Almost every year, in Kenya, our people die of hunger amidst heavy droughts. Then the rains come and our people are displaced because of floods. Then the rains scale down and there is a bumper harvest – but then the people cannot sell their wares because there is a glut in the market. And then there is hunger again.
In this cycle, large scale farmers and brokers profit when there is a bumper harvest, importers and brokers (the latter who hoard maize and other grains) profit when there is scarcity and NGOs and CBOs raise funds ostensibly to save lives with catchy taglines.
Policy decisions around agricultural inputs resources, funding for agriculture and technical support remain under discussions by Government, Civil Society Organisations, Academia and private companies.
Small scale farmers generally suffer losses and feel powerless in the scheme of things. They are invisible.
In Kenya, an estimated 800,000 Kenyans (1.7% of the population) are dependant on the ASM sector, which contributed 0.8% to the gross domestic product (GDP). Non-metallic and construction minerals sector employ 90,000 people (quarries: 40,000, sand: 30,000, other: 25,000), of which approximately 70,000 (75%) are artisanal and small-scale miners. The gold mining sector, inclusive of Taita Taveta, Migori, Siaya and Turkana and the seasonal nature of the work, provides work for some 40,000 Kenyans, whilst the gemstone sector countrywide employs approximately 30,000 miners. Thus, the ASM sector provides primary livelihood employment for an estimated 140,000 ASM miners.
All policy decisions are influenced and discussed by government, large Civil Society Organisations and large Companies. These small scale artisan miners have no agency to influence policy or sustainable outcomes for their communities. They are invisible.
How can the invisible be visible?
Working with citizens in Kenya, using data to identify their development needs and priorities, we have had the opportunity to learn many things. One of the biggest observations that we have had is that many citizens are woefully invisible in the spaces where decisions are reached on public activities that should better their lives. Many citizens are not aware that they have a say in how the money that their local government controls should be spent.
“Between the president and you, who is the boss?” We commonly ask citizens during training sessions upon entry into a community, much to their chagrin. This question is often met with confusion and it usually takes much conversation and debate for them to see that they, the citizens are the boss.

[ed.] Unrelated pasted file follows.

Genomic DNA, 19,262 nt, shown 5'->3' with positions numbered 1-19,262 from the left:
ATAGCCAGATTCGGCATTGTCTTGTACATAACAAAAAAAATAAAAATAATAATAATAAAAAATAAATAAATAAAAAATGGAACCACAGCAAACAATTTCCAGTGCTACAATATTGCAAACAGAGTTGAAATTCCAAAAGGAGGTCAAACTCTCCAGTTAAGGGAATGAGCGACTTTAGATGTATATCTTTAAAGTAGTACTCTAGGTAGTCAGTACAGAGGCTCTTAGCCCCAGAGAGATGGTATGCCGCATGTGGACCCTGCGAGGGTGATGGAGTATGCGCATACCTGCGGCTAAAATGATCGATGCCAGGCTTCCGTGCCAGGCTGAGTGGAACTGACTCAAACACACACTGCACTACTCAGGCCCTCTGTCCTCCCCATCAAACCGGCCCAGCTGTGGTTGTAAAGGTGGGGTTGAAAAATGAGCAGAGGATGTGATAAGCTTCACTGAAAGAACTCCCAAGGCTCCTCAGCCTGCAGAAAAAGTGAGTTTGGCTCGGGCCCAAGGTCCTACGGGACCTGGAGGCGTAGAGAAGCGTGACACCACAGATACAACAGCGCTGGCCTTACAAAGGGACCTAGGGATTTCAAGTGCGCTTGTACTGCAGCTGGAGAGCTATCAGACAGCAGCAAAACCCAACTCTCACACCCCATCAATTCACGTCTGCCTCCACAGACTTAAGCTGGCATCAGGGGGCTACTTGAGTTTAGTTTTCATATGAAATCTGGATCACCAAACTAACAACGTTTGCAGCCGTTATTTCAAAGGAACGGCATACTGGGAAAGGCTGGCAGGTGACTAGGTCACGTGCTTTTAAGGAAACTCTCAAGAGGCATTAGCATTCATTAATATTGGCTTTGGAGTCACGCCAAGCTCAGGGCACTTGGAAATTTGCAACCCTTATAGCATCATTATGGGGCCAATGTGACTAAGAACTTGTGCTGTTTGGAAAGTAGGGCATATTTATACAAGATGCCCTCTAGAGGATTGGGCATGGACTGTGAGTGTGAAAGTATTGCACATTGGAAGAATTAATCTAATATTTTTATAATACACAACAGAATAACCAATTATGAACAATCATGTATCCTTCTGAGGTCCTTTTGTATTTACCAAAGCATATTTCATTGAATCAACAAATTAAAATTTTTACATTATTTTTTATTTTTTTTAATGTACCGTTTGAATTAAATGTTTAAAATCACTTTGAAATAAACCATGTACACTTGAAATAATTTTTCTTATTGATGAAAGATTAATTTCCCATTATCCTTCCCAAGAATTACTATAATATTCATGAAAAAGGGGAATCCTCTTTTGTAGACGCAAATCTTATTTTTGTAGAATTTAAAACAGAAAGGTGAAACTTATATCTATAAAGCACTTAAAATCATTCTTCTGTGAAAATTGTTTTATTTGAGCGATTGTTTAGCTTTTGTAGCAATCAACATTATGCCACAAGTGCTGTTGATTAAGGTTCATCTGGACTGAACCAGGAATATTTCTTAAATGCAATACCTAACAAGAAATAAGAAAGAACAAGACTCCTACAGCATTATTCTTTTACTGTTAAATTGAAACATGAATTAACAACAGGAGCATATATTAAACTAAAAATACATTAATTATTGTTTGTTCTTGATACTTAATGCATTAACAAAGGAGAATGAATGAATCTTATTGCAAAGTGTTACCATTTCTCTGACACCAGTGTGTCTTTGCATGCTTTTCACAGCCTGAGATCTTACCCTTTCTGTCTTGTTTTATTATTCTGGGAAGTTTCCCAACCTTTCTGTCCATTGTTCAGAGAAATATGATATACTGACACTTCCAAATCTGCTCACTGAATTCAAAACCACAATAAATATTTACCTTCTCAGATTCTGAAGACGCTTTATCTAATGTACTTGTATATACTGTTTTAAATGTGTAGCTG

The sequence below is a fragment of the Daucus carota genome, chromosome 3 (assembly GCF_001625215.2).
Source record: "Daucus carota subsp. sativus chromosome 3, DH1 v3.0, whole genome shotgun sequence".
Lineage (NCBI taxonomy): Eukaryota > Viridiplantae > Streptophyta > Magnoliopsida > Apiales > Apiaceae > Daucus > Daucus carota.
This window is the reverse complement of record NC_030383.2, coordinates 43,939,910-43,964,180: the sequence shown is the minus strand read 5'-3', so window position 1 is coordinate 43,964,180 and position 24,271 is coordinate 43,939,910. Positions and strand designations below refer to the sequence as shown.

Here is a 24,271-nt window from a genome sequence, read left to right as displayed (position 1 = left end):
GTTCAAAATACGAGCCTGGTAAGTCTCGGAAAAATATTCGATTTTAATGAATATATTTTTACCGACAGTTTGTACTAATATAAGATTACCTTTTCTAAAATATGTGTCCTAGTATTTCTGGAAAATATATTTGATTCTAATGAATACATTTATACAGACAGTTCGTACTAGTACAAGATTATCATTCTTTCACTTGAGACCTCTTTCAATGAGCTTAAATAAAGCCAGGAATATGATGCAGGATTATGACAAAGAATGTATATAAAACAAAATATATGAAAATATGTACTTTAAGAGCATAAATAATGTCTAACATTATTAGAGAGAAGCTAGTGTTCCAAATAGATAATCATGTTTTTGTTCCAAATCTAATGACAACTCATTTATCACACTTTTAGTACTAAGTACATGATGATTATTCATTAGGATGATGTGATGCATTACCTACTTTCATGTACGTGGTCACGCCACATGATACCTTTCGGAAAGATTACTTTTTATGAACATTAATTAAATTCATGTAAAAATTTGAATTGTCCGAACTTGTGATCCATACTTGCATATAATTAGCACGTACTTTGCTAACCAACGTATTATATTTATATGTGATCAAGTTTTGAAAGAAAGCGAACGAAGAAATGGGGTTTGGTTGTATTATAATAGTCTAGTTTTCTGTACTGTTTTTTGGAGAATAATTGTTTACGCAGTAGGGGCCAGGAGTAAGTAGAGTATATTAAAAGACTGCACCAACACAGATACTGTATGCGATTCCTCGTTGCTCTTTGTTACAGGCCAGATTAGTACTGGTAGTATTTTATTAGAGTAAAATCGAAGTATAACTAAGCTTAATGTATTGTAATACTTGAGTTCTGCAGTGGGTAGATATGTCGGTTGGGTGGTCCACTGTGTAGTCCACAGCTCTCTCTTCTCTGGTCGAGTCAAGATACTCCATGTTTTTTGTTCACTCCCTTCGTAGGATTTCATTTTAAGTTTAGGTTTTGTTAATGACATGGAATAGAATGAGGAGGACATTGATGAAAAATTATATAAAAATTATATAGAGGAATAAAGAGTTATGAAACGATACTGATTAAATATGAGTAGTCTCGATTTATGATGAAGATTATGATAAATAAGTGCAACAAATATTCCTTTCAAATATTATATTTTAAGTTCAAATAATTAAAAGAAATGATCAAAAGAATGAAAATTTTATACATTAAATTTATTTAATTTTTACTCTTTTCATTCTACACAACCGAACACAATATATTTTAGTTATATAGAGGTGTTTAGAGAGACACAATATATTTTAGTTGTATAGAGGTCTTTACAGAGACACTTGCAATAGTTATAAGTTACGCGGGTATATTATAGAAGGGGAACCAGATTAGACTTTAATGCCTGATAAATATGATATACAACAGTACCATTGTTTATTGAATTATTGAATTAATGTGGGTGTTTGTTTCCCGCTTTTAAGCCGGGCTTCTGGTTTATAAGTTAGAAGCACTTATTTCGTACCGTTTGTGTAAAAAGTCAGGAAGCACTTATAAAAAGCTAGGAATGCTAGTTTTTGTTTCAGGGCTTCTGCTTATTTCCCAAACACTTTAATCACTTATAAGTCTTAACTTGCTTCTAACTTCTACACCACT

“Whose is the CDF money that the MP controls?” By this time, they can see through our line of questioning and they confidently respond, “Mine!”
“Good,” we reply, “How much is it this year? How much do you have in this constituency’s CDF?”
More confusion. “They don’t tell us” is the most common response we hear.
We then walk them slowly through a think through about ownership.
“Imagine you have a shop. In this shop you employ me to keep the shop for you, while you go about other business. Would you be satisfied if every time you met me, I gave you platitudes that everything is going on well and that I have great plans for the shop, before I give you 50 shillings to go have tea?”
“Never!” They retort. “I have to carefully check stock and make sure I know how much money there is!”
“Why then,” we ask, “is it that you allow you MP, your servant, to handle your money and you don’t know how much spent?”
The objective of these conversations is to set the stage for the work that we do with the citizens as they collect their own data and begin to develop a sharper understanding of their community’s needs and priorities. Using this data, we have seen the communities’ demeanour change to one of strength – especially when they are talking to their representatives.
We have also found, when communities have access to their own data, they get to be more visible to government officials who then have a better perspective of the community’s needs and have a clearer view of how they can be useful to them.
As innovative as this work has been, it has been plagued by questions of scale – “How can it be scaled up to administrative areas that are larger than just a location?” Last year, we worked in Nakuru North sub-county with citizens in 6 locations.”
This year, we are targeting to work with county governments to show that through the village administrative units, it is possible to work with local community leaders in a county to collect citizen-generated data that can strengthen county governments’ ability to respond effectively to citizen needs.